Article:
Donors, Devotees, and the Daughters of God

Donors, Devotees, and the Daughters of God : Temple Women in Medieval Tamilnadu

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Description

Through the use of epigraphical evidence, Leslie C. Orr brings into focus the activities and identities of the temple women (devadasis) of medieval South India, and suggests new ways of understanding the character of the temple woman - and of the role of women in Indian religion and society. This book shows how the temple woman's economic authonomy, independence and initiative allowed her to negotiate medieval temple politics and establish a role for herself with its own peculiar social and religious significance.show more

Product details

  • Hardback | 318 pages
  • 155.4 x 246.9 x 26.7mm | 694.01g
  • Oxford University Press Inc
  • New York, United States
  • English
  • New.
  • 5 line illustrations
  • 0195099621
  • 9780195099621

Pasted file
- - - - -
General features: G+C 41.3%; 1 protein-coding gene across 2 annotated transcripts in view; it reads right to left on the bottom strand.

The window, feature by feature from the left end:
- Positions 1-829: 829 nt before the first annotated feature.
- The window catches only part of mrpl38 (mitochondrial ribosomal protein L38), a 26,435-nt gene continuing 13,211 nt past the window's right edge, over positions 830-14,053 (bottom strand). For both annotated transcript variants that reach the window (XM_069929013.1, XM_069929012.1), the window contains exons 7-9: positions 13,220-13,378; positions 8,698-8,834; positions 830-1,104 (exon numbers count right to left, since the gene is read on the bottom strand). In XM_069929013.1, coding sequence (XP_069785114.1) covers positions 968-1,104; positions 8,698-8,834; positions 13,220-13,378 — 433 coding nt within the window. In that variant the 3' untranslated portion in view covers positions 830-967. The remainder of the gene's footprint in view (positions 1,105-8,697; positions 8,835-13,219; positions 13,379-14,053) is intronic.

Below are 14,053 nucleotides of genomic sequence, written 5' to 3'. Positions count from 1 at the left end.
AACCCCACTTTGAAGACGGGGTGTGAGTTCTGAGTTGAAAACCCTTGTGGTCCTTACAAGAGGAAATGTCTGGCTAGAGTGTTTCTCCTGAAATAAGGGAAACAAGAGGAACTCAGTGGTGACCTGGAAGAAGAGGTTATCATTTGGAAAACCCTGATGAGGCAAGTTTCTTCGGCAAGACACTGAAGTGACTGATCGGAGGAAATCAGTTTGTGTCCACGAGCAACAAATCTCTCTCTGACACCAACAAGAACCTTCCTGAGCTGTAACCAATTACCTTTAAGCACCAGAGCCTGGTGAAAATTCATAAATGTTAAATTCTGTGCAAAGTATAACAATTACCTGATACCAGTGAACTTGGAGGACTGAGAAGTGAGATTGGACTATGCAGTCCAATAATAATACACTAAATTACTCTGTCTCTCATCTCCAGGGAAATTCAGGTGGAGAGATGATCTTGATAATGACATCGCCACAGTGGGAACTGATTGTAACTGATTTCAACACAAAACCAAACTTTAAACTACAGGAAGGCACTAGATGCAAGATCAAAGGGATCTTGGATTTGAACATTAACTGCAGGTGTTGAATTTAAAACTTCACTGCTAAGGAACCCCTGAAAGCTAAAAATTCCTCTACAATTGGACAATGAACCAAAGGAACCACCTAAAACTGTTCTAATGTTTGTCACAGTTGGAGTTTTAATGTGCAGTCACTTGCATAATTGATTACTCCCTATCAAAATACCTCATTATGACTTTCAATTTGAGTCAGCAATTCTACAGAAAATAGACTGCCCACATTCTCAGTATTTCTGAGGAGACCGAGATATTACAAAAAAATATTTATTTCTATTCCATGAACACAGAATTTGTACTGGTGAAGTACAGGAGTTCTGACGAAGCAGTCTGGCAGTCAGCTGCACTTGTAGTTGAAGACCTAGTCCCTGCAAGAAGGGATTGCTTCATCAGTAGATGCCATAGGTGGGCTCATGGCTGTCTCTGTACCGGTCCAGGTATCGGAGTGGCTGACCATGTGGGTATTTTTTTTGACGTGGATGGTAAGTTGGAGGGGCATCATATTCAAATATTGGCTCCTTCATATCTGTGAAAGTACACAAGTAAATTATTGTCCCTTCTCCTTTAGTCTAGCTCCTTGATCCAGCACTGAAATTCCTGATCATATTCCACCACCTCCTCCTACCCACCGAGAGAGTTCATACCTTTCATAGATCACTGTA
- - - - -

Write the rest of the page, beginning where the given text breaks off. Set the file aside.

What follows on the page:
Review quote

Women's history in medieval India is a field still in its infancy, and Leslie C. Orr's Donors, Devotees, and Daughters of God marks an important addition to the handful of monographs on the subject. * English Historical Review * This careful and methodologically reflective study does not only enrich our knowledge of a period and an institution that ought to be understood better, but it is also instructive on a thoroughly pragmatical and theoretical point: why and how to use inscriptions. * Indo-Iranian Journal * This work operates at the highest levels of scholarship and regularly yields gems of insight on problems of South Indian historiography. The text of the substantive chapters clearly stands by itself, regularly summarizing arguments, making the work accessible to more general readers. I have already used its chapters successfully in advanced undergraduate and graduate seminars as examples of methodology, excursions into the history of women, and immersions in the analysis of religious institutions. * Journal of the American Academy of Religion * The true value of this book lies not in historicism or comparison but in its portrait of women's agency within a "broader context of relationships" during their own time. * Journal of the American Academy of Religion *show more

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